Log in

No account? Create an account

Seer of ghosts & weaver of stories

(You are very much not forgotten)

Previous Entry Share Next Entry
December Blogging Meme Topic #9:
Do you have fictional buttons, character constellations, or themes that you particularly love to read (and/or write) about? Are there clichés that you love?

This will sound slightly absurd, but I didn't catch on till this year that I have a definite thing for thwarted apocalypses wherein the world (whether it's the microcosm of a relationship or the world as in the world) gets a second chance. Good Omens hitting my radar in 2004, sticking, and never going away wasn't even sufficient to clue me in; it took Pacific Rim hitting my radar in late 2013, sticking, and (so far) having not gone away to make me stop and think, Wait a minute. If I operate under this assumption and consider most of my other narrative preoccupations, the pattern holds. Hot Fuzz is another great example, and you can also make the argument for Toy Soldiers. Past that point, you really are getting down to looking at relationship microcosms wherein something cataclysmic happens, the relationship survives it, and then I'm left dealing with fall-out and all of its bewildering, miraculous consequences. You even get the relationship microcosms within the worlds where an almost-apocalypse literally occurs at the broader-world lever. It doesn't matter if that apocalypse is the one mentioned in the Bible or a plague of alien monsters emerging from the sea; it doesn't matter if it's a quiet English town threatened by murderous civic officials or a rural prep school besieged by terrorists. When worlds very nearly end and then don't, I'm left standing in awe at the enormity of life being handed back to the characters I love. These are only a few examples in the broader scope of my fascinations over the years, but if you've been here for the past twelve years (and most of you have), this is the most accurate explanation of what will enthrall my devotion and never let it go.

  • 1
Thwarted apocalypses! Neat - and yes, Good Omens may be the prototype for that theme. :-)

I completely understand the attraction of the symbolic rebirth through a near-apocalypse. It's hard to think of a more harrowing fire to make characters go through, or a more meaningful and hopeful new beginning.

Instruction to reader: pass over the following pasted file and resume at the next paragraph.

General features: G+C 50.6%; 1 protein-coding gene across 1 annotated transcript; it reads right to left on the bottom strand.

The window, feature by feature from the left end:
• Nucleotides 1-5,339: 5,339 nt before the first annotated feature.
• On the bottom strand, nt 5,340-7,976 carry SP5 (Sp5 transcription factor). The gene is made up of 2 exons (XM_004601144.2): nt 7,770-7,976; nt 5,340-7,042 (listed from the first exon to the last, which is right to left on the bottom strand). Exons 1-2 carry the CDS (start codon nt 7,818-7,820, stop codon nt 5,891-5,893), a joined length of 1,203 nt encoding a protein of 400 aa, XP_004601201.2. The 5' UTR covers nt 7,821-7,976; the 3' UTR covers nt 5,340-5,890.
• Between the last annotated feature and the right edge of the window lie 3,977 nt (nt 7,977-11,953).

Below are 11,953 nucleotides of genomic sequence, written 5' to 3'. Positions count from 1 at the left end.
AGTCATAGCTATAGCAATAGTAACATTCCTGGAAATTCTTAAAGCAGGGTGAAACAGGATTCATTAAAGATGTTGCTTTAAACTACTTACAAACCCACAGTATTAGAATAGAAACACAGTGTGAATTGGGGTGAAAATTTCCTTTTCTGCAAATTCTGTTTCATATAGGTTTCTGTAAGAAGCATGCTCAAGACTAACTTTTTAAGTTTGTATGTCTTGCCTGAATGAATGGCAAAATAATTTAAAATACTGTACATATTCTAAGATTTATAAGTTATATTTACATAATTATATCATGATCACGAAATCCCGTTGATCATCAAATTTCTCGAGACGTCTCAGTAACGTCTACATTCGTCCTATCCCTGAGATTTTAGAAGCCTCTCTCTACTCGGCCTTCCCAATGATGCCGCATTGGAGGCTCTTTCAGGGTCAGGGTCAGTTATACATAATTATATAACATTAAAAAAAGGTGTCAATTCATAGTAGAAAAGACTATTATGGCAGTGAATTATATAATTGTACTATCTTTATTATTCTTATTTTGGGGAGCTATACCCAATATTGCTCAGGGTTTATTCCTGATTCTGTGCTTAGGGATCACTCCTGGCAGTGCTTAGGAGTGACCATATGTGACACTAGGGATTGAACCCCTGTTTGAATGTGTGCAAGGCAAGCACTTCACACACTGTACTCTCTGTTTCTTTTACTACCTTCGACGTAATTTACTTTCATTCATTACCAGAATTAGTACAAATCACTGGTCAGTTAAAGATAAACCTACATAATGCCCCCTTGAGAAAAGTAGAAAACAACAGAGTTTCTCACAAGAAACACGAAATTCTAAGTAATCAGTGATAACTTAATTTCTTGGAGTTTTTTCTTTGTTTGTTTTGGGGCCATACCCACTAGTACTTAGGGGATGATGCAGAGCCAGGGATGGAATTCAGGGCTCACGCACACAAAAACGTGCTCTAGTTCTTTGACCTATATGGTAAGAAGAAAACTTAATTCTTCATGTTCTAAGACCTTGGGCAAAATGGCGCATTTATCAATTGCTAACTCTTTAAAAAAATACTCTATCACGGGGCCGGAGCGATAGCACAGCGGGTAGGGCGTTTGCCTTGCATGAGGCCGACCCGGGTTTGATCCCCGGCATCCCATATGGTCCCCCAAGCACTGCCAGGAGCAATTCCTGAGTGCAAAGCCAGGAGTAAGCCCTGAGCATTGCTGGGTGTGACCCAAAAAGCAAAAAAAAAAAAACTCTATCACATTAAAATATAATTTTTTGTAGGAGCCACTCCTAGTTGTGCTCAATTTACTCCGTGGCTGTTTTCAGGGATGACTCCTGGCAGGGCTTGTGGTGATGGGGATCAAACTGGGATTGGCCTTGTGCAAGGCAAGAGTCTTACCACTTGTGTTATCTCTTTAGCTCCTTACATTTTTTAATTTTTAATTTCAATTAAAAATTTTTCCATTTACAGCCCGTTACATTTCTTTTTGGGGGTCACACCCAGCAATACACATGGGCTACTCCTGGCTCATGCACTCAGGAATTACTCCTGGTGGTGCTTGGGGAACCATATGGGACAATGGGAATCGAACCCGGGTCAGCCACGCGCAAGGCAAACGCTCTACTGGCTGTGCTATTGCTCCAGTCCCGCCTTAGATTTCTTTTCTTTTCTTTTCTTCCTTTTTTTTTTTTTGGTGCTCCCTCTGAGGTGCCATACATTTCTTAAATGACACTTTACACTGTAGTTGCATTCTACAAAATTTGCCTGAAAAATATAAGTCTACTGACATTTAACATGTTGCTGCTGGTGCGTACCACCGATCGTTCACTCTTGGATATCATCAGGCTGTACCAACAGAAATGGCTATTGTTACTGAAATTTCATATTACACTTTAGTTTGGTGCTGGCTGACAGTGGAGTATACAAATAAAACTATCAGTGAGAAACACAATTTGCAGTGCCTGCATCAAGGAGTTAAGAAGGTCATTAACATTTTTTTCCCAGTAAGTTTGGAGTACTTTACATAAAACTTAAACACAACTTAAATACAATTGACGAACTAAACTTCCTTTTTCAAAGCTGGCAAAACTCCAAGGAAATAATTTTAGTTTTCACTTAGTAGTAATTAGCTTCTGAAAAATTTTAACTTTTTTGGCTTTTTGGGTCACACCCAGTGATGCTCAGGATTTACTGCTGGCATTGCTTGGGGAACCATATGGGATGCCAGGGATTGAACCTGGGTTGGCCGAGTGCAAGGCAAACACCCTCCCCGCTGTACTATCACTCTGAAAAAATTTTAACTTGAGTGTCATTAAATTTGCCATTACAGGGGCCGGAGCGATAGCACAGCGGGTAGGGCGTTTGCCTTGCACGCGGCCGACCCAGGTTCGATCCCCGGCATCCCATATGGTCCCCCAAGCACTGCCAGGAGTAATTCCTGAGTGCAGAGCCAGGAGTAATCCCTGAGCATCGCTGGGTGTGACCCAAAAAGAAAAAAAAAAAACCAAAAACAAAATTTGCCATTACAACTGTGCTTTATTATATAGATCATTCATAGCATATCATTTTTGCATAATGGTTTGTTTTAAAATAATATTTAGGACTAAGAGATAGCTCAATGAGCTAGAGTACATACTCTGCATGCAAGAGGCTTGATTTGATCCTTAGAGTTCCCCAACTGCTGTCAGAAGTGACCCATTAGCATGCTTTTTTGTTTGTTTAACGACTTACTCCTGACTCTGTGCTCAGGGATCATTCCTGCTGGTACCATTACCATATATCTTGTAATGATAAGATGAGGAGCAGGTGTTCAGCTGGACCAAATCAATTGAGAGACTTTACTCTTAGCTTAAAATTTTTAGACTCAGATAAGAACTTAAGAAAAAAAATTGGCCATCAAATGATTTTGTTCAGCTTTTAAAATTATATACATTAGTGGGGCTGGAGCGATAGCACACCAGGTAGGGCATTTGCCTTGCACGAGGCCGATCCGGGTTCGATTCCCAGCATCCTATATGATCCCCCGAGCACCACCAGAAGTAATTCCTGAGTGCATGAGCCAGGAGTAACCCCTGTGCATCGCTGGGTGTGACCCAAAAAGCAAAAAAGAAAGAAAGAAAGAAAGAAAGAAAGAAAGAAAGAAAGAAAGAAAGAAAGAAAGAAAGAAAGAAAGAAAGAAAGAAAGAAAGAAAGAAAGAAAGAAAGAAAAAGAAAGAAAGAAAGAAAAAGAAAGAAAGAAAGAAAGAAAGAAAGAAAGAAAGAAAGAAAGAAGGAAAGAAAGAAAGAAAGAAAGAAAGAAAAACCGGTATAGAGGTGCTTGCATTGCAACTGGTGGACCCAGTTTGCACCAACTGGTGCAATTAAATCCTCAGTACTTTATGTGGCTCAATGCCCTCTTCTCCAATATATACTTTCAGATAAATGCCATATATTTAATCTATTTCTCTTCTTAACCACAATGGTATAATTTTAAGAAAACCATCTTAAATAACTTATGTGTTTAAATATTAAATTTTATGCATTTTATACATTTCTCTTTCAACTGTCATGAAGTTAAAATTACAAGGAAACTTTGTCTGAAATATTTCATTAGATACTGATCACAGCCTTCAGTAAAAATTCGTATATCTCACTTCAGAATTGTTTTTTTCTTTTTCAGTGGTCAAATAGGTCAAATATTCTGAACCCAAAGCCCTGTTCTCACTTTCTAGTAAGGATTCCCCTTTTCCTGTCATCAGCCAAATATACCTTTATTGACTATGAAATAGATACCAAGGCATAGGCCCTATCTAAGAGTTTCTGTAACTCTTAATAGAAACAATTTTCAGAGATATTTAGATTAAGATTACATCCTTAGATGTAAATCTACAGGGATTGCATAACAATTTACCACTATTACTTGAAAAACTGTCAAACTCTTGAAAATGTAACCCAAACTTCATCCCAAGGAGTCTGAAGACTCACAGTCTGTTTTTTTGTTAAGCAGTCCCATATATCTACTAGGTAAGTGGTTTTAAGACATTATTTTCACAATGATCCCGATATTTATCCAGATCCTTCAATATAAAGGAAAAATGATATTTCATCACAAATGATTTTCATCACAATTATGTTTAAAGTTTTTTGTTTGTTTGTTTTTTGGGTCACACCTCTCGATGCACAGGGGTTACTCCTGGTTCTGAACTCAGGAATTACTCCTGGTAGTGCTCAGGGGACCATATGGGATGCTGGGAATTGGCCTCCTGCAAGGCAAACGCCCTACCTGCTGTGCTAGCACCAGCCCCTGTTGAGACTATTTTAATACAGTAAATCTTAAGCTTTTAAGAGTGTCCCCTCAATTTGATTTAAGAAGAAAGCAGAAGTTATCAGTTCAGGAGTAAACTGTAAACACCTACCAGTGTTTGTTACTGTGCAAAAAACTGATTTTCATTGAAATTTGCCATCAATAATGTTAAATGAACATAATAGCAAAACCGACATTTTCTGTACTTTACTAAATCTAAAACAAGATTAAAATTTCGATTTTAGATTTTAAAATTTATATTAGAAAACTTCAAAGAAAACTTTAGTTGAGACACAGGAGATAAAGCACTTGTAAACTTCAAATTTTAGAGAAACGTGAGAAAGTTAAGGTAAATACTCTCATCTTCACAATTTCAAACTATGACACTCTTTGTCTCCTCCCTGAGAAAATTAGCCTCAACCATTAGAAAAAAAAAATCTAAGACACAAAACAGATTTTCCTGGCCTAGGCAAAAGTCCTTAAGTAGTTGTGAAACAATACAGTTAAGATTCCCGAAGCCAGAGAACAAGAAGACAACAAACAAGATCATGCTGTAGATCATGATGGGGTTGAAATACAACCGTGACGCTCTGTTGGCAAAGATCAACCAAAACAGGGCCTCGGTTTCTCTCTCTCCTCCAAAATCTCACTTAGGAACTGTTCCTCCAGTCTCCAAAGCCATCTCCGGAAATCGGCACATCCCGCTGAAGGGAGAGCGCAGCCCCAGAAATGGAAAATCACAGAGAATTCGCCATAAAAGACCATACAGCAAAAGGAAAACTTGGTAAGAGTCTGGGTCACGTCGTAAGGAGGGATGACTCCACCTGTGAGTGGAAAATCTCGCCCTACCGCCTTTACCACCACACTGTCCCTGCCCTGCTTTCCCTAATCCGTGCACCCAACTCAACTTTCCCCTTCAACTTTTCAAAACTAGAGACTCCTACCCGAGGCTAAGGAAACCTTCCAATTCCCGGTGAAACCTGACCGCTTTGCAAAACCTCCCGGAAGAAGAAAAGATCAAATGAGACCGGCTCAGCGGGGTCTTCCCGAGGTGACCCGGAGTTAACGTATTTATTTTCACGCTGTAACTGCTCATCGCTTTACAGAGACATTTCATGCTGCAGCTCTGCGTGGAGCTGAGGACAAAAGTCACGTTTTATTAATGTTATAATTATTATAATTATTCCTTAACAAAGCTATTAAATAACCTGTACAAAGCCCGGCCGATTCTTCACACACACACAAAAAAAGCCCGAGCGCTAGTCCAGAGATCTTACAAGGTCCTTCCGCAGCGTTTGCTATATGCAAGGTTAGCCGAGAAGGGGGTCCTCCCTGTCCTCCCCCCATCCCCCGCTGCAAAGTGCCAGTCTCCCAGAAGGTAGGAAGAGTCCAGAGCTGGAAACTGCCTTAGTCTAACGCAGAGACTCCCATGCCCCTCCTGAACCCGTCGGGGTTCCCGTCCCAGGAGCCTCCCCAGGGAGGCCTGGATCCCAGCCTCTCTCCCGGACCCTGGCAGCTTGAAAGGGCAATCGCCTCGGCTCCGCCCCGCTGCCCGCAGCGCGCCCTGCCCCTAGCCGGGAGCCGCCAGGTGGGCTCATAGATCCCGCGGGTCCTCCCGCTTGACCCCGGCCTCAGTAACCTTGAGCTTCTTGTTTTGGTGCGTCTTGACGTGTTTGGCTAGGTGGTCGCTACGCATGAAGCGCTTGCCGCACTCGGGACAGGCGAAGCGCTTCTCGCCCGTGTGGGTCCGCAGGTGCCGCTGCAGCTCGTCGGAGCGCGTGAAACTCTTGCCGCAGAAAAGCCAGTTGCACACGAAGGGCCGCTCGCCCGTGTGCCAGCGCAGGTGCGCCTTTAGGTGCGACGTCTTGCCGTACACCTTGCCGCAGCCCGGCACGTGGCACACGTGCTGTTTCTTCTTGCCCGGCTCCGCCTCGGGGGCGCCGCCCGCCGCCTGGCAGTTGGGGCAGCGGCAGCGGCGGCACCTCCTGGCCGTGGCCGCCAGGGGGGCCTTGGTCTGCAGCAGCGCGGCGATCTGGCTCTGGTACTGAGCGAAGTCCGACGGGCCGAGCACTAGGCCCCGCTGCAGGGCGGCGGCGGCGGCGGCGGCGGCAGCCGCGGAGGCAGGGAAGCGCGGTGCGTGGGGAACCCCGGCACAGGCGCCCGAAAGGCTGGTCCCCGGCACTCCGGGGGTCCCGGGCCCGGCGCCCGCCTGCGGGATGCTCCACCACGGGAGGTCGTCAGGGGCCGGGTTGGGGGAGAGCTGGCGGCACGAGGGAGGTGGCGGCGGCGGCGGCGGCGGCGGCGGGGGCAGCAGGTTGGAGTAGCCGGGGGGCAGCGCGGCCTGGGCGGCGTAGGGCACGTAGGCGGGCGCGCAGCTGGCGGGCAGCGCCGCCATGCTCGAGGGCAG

Actually, if we're looking at sheer timeline, Lord of the Rings is probably the precedent-setter in my world for beginning to prefer that kind of paradigm. Good Omens and Pacific Rim are the far more obvious ones that just happen to have been the ones to stick around. And who knows what new worlds will come.

(My existence has been one small apocalypse after another, and I'm still waiting for a happy ending; if I can't have one, I can at least give them to the characters I love best. I think that's the heart of the matter.)

Well, in terms of literary history, you'd have to go back to the original heroic epics (whose conventions Tolkien drew on for LotR) to get to the first recorded instances of the apocalypse storyline. Even the bible qualifies, as do the other heroic epics of the time (such as the Gilgamesh epic).

My personal favorite is the Nibelungenlied, which is just... lovely. :-) It's a little short on the happy ending, but (as always in heroic epics) some people do survive and carry the tale out into the world. Probably not what you are looking for in this kind of story, though! (I can't resist reccing the Nibelungenlied whenever the opportunity presents itself, though, so, sorry. *g*)

Ugh, I love Gilgamesh. I know the Nibelungenlied as well, but for some reason it never grabbed my fascination to quite the same extent.

I love Gilgamesh too - its only problem is that it suffers from a lamentable absence of Hagen. ;-)

Edited at 2014-12-13 06:19 pm (UTC)

I can't remember if you've mentioned watching the British show In The Flesh. Sounds like it might interest you, along the lines you mention here (haven't seen it myself, but have friends who highly recommend it. Maybe you were one of them :-)

I am such a fan of In the Flesh that there are already 30,000 words out there to prove it ;)

Yeah, had a niggling feeling you were one - I can't keep track, sorry! :-)

Anyway, you can defnly add it to your list of near/post-Apocalyptic fandoms, I think.

(Sorry, but I can't find enough interest myself in trying it out - I watch so few shows and movies at all these days.)

You're absolutely right about that.

  • 1